- How to Attract Graduates
- How to Hire Graduates
- Consulting Roles
- Tutoring Roles
- Software Development Roles
- Sales Roles
- Analysis & Research Roles
- Public Relations (PR) Roles
- Operations Roles
- Marketing Roles
- Legal Roles
- Design Roles
- Customer Service Roles
- Content & Social Media Roles
- Business Development Roles
- Banking & Finance Roles
- Admin & HR Roles
- Account Management Roles
- The Selection Process
- How to Retain Graduates
- Employee Management
How to hire a graduate for a Legal role
A quick thinking, motivated and sharp individual with good commercial awareness who is a great communicator. They should be a quick learner, discreet and know how to remain calm under pressure. An ideal candidate will be a strong-minded and analytical individual with great attention to detail. A person with a competitive drive and excellent time management skills who is comfortable taking responsibility for their own work will thrive in a legal environment.
A candidate looking to pursue their law career at a smaller company will either have studied Law at university or done an internship at a top law firm but decided they don’t want to go down the traditional route and apply for a training contract.
Typically the candidate will have done a Humanities or Law degree with a strong result achieving as a minimum a 2:1 or alternatively, may have completed a law conversion course (GDL – graduate diploma in law).
- Written & verbal communication: talking to clients clearly and calmly, even about sensitive situations, is a core skill of anyone in the legal profession.
- Attention to detail: small mistakes can have big impacts, and clients are relying on their legal team to get things right!
- Time management: in a role like this there are lots of projects on the go at any one time and deadlines are strict.
- Research & analytical: a successful legal employee is used to handling documents and finding information.
- Problem solving: complex cases and tricky clients require a quick thinker.
- Any experience which has required the candidate to hone their communication skills e.g. working with or learning a foreign language, writing for a university newspaper, volunteer work, being a member of a sports team or a debating society.
- If the candidate balanced extra-curricular activities with a strong academic record at university this indicates that they have good time management skills.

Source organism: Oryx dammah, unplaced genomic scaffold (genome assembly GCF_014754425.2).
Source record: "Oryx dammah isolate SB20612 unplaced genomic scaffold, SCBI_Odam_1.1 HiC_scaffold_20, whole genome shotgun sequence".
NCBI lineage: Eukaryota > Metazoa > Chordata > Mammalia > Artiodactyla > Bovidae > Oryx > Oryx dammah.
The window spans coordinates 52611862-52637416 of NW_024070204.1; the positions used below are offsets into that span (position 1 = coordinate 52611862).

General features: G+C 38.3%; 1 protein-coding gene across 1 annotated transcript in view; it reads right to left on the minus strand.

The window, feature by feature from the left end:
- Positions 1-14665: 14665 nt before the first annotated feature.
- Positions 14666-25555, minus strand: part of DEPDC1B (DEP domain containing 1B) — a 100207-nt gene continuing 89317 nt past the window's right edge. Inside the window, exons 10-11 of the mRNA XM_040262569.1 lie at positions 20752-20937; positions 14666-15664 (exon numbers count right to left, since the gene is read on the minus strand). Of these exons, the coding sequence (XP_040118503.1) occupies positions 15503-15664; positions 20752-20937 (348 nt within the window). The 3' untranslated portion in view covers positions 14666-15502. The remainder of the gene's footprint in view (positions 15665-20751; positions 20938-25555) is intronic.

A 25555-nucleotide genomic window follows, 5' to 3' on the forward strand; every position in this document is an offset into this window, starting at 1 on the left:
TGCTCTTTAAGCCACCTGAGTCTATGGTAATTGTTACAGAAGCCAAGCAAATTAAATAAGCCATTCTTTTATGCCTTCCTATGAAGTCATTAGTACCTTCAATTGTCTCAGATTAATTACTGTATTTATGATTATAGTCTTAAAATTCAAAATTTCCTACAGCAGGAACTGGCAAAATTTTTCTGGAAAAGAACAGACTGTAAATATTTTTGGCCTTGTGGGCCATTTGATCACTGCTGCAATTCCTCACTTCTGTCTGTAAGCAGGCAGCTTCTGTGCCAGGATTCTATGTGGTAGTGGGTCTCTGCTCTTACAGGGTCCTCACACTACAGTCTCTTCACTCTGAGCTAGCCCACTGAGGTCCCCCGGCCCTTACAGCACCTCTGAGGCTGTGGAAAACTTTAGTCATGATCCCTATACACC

- Any experience in the legal industry would certainly be beneficial.
- Experience where the candidate has had to use their research or analytical skills is also a plus.
- Any experience such as a customer service or sales support roles that has required the candidate to work to deadlines, and to manage and deal with clients in a professional capacity.
- Someone who has taken the time to research your company and is aware of current current business developments in your industry.
- Someone who is confident and has good communication and persuasive skills.
- Spelling and grammar mistakes in their application – this shows a lack of attention to detail.
- Someone who has difficulty being flexible, both with time and approaches to tasks.
- Someone who has little experience of meeting and working on multiple deadlines, and has little experience to demonstrate that they have good time management skills.
- Ask them about a time that they had to build a rapport with a difficult person or a time they had to deal with a personality conflict with a colleague or classmate – this will give a good insight into their people skills.
- You could set them a short task to carry out during the interview to see how well they do under time pressure – this could be something simple like proofreading a document or anything similar that relates to the kind of work they will be doing.
- It may be beneficial to see how a prospective candidate responds to new material to get a grasp on how they think and the way in which they approach tasks. This also tests their ability to think on their feet- something pretty crucial to a legal role.
The role available and type of company (i.e. what type of Law your company focuses upon) will all affect an employee’s expectations of the role. In entry-level roles or trainee positions, firms seems to have competitive rates despite there being a low minimum wage of £12,000 for a barrister role and no minimum salary for trainee solicitors. The starting salaries can be in the range £25,000-£40,000. A candidate with the requisite qualifications may expect a slightly larger salary. Candidates may also expect a large variety of opportunity to give them a wide range of experience. Be upfront with the candidate about your expectations for them, hours they may have to work, and what their work will entail.